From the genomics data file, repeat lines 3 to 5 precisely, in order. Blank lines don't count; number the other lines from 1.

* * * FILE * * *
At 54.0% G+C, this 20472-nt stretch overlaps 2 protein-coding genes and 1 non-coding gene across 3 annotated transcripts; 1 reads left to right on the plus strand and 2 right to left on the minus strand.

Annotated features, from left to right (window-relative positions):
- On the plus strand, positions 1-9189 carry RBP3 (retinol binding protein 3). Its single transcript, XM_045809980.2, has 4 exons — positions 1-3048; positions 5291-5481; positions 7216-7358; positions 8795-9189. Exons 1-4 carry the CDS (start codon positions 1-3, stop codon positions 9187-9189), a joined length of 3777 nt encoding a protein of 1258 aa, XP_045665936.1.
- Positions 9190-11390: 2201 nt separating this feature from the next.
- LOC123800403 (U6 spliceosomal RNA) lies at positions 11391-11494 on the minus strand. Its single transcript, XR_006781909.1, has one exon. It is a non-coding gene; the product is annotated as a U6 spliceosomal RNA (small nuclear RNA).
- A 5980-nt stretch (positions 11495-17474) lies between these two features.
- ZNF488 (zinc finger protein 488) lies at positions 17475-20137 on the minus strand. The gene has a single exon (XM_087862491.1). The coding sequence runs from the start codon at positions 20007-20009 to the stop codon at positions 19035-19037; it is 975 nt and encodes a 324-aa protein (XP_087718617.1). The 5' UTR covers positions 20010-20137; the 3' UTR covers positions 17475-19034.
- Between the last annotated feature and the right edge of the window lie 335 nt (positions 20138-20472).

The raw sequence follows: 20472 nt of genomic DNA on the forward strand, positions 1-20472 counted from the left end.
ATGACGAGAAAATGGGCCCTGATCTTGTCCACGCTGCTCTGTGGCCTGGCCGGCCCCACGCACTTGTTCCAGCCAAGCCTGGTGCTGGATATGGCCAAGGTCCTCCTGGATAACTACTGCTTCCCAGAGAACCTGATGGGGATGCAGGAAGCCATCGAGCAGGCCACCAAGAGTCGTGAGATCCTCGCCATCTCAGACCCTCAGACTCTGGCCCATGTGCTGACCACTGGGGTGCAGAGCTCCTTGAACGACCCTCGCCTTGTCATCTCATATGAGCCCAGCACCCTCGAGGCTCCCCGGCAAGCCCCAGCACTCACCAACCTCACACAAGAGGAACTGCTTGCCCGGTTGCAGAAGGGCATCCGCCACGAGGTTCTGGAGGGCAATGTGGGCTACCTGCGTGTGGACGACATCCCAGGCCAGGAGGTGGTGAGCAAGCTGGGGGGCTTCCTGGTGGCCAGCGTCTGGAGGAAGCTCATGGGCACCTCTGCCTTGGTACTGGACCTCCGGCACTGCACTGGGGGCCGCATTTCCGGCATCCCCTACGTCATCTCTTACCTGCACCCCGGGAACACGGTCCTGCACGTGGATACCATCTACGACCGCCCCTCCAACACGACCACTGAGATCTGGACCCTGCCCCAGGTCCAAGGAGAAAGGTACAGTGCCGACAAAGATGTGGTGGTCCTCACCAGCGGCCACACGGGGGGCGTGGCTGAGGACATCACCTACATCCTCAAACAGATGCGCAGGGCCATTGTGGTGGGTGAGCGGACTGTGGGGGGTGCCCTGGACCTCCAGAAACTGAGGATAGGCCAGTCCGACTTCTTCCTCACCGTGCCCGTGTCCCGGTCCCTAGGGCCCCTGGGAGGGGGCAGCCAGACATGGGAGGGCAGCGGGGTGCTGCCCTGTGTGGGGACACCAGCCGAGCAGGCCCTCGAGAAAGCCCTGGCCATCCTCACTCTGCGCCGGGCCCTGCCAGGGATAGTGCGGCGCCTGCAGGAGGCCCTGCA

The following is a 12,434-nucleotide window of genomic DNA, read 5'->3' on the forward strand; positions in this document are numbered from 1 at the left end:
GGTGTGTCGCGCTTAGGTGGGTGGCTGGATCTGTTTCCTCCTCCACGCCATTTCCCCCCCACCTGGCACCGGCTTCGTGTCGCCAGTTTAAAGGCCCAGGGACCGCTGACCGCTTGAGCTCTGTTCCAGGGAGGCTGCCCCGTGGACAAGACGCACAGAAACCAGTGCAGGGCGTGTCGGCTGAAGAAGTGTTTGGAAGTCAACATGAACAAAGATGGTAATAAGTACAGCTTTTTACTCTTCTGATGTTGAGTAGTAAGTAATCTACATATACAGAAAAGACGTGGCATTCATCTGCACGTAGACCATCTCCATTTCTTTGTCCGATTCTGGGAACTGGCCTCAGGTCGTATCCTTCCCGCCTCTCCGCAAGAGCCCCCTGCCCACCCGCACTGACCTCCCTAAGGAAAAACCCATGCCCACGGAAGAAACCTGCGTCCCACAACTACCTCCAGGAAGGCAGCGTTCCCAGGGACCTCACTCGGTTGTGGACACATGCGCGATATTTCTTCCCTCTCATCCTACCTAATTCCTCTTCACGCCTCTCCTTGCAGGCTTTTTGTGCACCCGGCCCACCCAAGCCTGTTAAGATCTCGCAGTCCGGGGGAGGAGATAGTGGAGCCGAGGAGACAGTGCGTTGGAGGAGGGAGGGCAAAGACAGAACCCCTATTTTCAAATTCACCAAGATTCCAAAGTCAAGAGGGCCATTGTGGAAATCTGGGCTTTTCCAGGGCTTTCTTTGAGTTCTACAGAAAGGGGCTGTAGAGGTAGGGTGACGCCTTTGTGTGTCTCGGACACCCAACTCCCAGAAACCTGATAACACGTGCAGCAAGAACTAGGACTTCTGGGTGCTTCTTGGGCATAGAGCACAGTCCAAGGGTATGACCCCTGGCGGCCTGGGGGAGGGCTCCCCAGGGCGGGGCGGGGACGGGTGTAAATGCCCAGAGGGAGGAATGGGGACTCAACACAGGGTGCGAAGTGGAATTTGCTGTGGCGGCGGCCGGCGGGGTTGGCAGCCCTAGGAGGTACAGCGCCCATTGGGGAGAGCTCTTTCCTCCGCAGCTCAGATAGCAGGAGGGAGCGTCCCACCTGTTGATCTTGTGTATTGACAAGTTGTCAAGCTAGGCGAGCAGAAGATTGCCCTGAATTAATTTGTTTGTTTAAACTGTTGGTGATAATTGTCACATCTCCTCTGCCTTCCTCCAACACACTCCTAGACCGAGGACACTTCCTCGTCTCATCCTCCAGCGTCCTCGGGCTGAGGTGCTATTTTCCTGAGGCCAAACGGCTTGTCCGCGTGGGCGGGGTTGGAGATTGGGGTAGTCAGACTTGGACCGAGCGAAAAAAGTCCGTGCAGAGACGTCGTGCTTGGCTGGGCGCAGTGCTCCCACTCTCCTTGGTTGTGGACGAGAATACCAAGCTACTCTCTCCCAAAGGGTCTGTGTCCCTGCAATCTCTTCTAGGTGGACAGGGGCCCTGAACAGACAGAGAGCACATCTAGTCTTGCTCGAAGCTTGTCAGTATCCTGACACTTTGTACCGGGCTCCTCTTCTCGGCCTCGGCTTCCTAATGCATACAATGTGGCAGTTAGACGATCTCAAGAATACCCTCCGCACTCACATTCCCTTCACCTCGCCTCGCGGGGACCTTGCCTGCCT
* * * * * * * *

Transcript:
- On the plus strand, positions 1-9189 carry RBP3 (retinol binding protein 3). Its single transcript, XM_045809980.2, has 4 exons — positions 1-3048; positions 5291-5481; positions 7216-7358; positions 8795-9189. Exons 1-4 carry the CDS (start codon positions 1-3, stop codon positions 9187-9189), a joined length of 3777 nt encoding a protein of 1258 aa, XP_045665936.1.
- Positions 9190-11390: 2201 nt separating this feature from the next.
- LOC123800403 (U6 spliceosomal RNA) lies at positions 11391-11494 on the minus strand. Its single transcript, XR_006781909.1, has one exon. It is a non-coding gene; the product is annotated as a U6 spliceosomal RNA (small nuclear RNA).